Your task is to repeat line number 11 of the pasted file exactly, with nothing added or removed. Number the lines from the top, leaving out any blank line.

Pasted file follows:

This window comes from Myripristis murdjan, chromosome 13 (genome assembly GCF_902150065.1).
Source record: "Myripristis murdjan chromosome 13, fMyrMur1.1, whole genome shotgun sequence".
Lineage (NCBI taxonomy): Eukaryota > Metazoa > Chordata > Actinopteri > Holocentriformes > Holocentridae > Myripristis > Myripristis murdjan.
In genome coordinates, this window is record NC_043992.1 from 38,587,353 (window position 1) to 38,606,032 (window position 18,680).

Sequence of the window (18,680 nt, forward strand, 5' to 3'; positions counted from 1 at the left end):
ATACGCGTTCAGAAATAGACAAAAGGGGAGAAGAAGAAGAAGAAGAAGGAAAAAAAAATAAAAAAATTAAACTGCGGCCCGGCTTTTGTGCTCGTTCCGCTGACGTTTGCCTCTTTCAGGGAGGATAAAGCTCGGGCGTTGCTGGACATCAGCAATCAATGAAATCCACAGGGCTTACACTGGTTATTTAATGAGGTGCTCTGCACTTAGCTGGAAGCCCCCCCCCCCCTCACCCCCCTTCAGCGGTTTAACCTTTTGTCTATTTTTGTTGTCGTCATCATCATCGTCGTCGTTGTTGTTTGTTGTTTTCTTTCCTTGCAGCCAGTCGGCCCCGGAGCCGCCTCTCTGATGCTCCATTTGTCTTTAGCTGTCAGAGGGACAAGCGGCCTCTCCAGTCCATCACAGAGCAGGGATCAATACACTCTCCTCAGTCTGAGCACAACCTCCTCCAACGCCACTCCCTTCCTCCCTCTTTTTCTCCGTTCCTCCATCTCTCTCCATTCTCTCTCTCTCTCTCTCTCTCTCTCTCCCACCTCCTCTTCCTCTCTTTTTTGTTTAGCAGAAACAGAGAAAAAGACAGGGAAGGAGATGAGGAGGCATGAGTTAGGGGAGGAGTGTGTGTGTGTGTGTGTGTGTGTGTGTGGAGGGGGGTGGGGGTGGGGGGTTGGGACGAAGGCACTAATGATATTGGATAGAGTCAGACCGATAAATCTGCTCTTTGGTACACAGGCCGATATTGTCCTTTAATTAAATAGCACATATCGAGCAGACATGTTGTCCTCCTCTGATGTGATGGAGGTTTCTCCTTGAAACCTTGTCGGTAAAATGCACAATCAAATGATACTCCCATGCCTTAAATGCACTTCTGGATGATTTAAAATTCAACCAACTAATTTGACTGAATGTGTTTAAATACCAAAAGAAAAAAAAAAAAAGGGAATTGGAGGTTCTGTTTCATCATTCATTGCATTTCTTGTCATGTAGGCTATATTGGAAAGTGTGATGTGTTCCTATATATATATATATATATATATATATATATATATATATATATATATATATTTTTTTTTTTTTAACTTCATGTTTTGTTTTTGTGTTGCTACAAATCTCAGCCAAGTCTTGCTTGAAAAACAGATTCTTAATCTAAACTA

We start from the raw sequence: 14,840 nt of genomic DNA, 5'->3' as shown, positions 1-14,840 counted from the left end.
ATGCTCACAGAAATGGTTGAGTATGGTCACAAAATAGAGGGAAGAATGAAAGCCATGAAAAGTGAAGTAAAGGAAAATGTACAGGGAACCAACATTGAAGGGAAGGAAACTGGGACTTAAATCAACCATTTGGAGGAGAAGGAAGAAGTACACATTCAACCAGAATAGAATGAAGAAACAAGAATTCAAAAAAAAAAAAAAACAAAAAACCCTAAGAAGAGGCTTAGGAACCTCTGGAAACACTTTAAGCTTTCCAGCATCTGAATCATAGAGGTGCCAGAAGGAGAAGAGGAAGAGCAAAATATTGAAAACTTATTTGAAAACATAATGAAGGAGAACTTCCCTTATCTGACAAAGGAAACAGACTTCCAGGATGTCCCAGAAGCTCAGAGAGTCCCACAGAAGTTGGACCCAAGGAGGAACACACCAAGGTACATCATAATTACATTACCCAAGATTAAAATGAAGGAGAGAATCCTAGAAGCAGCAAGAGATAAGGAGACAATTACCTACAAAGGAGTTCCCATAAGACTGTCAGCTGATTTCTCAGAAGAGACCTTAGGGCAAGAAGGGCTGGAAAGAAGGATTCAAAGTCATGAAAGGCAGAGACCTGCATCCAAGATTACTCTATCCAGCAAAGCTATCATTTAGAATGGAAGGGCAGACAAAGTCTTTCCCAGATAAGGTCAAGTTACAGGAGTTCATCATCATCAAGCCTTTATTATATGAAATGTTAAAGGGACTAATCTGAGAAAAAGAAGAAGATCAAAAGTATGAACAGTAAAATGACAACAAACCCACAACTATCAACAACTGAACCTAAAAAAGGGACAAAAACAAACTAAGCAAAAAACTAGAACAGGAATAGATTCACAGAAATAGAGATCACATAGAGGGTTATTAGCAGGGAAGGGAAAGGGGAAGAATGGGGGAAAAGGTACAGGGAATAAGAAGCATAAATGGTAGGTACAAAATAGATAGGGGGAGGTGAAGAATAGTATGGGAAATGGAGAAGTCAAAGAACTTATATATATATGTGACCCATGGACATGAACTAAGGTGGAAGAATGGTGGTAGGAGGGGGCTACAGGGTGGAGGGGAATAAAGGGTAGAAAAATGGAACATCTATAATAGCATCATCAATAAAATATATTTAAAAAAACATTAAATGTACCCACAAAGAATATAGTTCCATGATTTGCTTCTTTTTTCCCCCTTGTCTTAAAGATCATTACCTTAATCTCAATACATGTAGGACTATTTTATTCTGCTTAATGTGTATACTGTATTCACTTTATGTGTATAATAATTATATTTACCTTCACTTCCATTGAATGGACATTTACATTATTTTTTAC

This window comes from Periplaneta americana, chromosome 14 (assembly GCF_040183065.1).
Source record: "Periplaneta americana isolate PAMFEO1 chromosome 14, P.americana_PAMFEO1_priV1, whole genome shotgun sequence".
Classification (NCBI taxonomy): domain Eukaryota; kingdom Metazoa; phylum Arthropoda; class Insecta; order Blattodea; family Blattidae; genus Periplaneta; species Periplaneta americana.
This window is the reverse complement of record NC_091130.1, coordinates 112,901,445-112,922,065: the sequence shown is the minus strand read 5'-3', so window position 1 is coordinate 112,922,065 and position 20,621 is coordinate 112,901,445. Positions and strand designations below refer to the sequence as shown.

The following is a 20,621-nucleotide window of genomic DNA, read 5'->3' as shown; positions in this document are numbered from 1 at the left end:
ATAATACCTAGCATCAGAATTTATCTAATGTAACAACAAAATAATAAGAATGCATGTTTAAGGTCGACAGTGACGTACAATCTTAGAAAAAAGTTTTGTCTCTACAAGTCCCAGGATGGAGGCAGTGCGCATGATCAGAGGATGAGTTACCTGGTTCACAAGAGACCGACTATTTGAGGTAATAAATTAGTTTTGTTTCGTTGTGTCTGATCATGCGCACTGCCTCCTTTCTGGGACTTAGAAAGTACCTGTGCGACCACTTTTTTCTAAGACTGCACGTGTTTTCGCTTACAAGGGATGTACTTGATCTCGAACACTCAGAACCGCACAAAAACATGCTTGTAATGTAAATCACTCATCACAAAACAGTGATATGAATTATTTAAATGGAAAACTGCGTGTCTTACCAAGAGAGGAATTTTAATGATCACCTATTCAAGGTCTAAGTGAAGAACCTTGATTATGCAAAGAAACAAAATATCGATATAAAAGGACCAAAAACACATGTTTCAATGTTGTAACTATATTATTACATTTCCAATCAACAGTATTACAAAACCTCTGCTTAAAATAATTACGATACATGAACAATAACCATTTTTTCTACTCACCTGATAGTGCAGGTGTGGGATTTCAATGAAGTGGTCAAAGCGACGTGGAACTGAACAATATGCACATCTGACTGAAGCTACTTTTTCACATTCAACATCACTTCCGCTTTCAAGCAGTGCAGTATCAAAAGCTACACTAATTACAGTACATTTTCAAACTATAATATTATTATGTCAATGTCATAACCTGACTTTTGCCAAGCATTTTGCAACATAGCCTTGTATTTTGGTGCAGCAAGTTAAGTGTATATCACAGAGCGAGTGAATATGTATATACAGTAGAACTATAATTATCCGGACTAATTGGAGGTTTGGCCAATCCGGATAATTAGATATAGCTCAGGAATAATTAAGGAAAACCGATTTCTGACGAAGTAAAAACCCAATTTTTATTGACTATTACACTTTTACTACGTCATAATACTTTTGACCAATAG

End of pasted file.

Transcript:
Classification (NCBI taxonomy): domain Eukaryota; kingdom Metazoa; phylum Arthropoda; class Insecta; order Blattodea; family Blattidae; genus Periplaneta; species Periplaneta americana.